Wolf Point Herald

Missouri River Basin Runoff Above Normal

The U.S. Army Corps of Engineers (Corps) Missouri River Basin Water Management Division reports runoff in the Missouri River Basin above Sioux City, Iowa, for the month of June was 8.3 million acre feet (MAF), 153 percent of normal. The 2014 runoff forecast is 33 MAF, 131 percent of normal. Average annual runoff is 25.2 MAF.
“June precipitation was generally above normal across much of the Missouri River Basin causing above normal runoff into the reservoirs.  The exception was the below normal precipitation in western and central Montana that contributed to lower than expected runoff into Fort Peck Reservoir,” said Mike Swenson, team leader in the Missouri River Basin Water Management Office.  “Repeated rains in the lower basin also increased tributary flows, below the system of reservoirs, resulting in lower releases from Gavins Point Dam.”
Dring June, releases from Gavins Point Dam were reduced to as low as 10,000 cubic feet per second (cfs). “Releases from Gavins Point were cut by 20,000 cfs to lessen flood risk downstream. Those reductions lowered peak river stages three to four feet in most areas,” explained Swenson. “Following the flood crest, releases have been gradually increased to 25,000 cfs to meet the navigation flow targets downstream, as the flood flows continue to recede.”  
The melting of the mountain snowpack is nearly complete. In the reach above Fort Peck Dam, 6 percent of the normal peak snowpack remains, and in the reach from Fort Peck to Garrison dams 3 percent of the normal peak snowpack remains. View mountain snowpack graphic here: http://www.nwd-mr.usace.army.mil/rcc/reports/snow.pdf.
The total volume of water stored in the Mainstem Reservoir System is currently 60.5 MAF, occupying 4.4 MAF of the 16.3 MAF combined flood control storage zones. “The reservoirs remain well positioned to capture additional runoff should further reductions in releases become necessary,” stated Swenson.
The Missouri River Mainstem System Master Manual sets the navigation service level for the second half of the season and the season length based on the July 1 system storage. The July 1 storage check called for an increase in the service level for navigation flow support, as well as a full, eight-month season.  “Flow support, which had been 3,000 cfs below full service from April to June, was increased to full service in July,” said Swenson.  Flow targets for the second half of the season will now range from 31,000 cfs at Sioux City, Iowa, to 41,000 cfs at Kansas City, Mo.  The increase in service level will provide a navigation channel 9 feet deep and 300 feet wide.   
The Corps will continue to monitor basin conditions and fine tune the regulation of the reservoir system based on the most up-to-date information.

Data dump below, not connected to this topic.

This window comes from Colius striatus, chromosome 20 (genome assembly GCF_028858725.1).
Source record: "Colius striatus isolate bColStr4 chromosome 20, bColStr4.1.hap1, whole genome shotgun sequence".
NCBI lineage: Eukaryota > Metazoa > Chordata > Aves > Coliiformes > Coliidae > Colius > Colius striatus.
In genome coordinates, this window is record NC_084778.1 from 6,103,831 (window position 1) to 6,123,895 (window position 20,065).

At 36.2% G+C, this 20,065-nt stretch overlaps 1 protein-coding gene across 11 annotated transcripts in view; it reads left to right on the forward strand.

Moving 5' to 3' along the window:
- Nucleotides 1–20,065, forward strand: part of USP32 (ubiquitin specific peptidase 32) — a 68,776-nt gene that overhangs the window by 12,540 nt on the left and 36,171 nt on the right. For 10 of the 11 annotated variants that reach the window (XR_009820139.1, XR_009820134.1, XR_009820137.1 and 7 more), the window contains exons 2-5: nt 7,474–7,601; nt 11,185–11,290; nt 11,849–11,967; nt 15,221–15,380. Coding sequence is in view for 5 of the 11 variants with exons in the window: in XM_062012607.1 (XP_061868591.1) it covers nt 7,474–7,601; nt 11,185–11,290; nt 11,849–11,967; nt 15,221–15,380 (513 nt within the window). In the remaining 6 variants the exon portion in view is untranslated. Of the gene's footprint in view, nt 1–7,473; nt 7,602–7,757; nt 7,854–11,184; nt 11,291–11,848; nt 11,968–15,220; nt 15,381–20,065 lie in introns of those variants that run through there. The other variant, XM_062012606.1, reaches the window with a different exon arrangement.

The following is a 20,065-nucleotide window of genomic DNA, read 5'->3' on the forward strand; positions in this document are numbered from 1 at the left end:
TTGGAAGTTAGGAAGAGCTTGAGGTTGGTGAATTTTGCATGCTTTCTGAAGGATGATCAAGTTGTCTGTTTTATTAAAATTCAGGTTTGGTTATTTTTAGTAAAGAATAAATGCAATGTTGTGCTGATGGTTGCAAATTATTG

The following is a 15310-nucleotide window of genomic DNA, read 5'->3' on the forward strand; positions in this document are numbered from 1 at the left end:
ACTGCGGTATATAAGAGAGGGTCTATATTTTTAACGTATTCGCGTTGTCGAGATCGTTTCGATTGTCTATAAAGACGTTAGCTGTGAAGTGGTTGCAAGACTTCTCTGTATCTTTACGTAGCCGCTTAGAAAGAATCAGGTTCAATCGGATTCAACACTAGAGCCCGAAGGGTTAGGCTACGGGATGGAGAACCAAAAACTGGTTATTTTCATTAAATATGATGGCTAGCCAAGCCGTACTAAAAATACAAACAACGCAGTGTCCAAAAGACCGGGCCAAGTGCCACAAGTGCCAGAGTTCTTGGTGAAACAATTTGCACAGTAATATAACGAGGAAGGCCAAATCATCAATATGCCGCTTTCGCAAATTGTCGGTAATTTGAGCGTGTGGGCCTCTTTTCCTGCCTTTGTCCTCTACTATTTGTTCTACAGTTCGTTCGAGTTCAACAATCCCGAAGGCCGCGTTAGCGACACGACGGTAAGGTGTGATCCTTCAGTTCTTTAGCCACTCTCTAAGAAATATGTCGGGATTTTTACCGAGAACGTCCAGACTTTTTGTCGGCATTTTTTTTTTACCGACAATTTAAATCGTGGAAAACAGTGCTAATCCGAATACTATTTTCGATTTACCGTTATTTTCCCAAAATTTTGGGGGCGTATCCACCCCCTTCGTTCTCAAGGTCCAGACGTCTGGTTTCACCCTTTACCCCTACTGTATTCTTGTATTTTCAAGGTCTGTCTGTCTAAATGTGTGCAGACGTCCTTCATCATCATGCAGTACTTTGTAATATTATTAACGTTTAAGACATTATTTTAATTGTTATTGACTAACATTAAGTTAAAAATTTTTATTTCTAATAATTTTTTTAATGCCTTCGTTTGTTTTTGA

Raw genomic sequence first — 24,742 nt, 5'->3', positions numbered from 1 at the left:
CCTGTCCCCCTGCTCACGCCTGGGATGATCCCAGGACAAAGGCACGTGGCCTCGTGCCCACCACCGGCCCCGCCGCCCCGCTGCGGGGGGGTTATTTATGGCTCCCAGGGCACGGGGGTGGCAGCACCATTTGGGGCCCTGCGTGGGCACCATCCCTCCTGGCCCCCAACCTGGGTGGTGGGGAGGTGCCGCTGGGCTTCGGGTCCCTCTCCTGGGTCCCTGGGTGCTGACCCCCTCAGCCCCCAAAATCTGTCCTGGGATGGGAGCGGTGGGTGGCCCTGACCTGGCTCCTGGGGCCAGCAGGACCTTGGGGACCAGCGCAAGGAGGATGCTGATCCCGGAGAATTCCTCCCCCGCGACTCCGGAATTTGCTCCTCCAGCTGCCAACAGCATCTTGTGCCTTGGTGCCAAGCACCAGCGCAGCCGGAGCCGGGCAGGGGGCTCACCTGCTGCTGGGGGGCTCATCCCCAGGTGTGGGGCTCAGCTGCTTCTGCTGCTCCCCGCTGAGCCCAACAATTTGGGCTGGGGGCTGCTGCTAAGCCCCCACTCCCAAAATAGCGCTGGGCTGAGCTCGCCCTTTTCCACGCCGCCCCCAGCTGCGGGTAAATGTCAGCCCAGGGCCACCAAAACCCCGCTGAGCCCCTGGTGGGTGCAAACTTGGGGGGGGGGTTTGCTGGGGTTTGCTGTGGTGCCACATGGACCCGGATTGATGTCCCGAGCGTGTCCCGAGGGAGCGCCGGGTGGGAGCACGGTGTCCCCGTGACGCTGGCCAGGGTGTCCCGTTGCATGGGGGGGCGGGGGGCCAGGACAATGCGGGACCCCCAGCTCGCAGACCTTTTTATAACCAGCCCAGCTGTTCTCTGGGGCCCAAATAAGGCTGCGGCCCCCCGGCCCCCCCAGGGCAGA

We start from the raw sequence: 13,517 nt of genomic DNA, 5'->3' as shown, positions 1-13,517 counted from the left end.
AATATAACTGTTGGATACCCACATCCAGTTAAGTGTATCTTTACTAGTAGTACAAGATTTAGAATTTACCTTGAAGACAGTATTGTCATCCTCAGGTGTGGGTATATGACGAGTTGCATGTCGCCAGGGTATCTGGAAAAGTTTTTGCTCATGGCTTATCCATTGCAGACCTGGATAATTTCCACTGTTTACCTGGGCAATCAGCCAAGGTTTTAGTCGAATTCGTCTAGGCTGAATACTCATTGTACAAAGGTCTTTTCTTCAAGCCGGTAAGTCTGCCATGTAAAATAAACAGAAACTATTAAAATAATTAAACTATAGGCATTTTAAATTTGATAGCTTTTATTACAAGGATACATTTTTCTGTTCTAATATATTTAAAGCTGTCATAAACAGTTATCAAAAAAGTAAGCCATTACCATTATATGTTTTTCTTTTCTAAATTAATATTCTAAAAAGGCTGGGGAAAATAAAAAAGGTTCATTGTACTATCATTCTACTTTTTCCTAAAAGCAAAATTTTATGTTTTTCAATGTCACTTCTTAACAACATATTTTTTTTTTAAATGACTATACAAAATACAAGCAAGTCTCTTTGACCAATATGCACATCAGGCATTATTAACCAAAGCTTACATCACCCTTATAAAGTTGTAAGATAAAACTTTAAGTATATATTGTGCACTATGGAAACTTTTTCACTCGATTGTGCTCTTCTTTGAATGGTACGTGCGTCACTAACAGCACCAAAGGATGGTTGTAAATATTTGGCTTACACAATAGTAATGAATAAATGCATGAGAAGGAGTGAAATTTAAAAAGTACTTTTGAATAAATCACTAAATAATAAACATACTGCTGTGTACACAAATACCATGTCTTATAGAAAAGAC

Fort Peck Dam releases averaged 8,900 cfs in June.  Releases were cut from 9,000 to 7,000 cfs in early July.  Releases will likely remain near 7,000 cfs in July, but may be adjusted to provide adequate irrigation support below Fort Peck.  The reservoir ended June at elevation 2230.0 feet, up 1.7 feet.  The reservoir is forecasted to rise less than 1 foot during July.
Gavins Point Dam releases averaged 22,800 cfs in June, ranging from 10,000 to 30,000 cfs.  Releases will remain near the current rate of 25,000 cfs in early July, and will be adjusted, as necessary, to meet downstream flow targets as tributaries’ flows drop.  The reservoir behind Gavins Point Dam ended June at elevation 1206.8 feet.  The reservoir will remain near elevation 1206 feet during July.
Fort Randall Dam releases ranged from 2,000 to 27,000 cfs during June, averaging 19,000 cfs.  Fort Randall releases will be adjusted during July, as necessary, to maintain the desired elevation at Gavins Point Dam. The reservoir ended June at elevation 1356.9 feet, up 1.6 feet during the month.  The reservoir will remain near elevation 1357 feet during July.  
Big Bend Dam releases averaged 18,200 cfs during the month of June.  They are expected to average near 22,000 cfs this month. The reservoir will remain near its normal elevation of 1420 feet during July.   
Oahe Dam releases averaged 19,300 cfs during the month of June.  Releases are expected to average 21,000 cfs this month.  The reservoir ended June at elevation 1612.4 feet, up 4.5 feet during the month. The reservoir is expected to rise approximately 2 feet during the month of July.
Garrison Dam releases averaged 29,700 cfs in June.  Releases were reduced from 30,000 to 29,000 cfs in early July.  Releases will be reduced to 28,000 cfs around mid-July.  Garrison ended June at elevation 1845.2 feet, up 5.4 feet.  It is expected to rise about two feet during July.
The forecasted reservoir releases and elevations discussed above are not definitive.  Additional precipitation, lack of precipitation, or other circumstances could cause adjustments to the reservoir release rates.  
The six mainstem power plants generated 752 million kilowatt hours (kWh) of electricity in June.  Typical energy generation for the month of June is 843 million kWh. The power plants are projected to generate 9.3 billion kWh of electricity this year, compared to the normal of 10 billion kWh.
To view the detailed three-week release forecast for the mainstem dams, go to: http://www.nwd-mr.usace.army.mil/rcc/reports/twregfcast.pdf.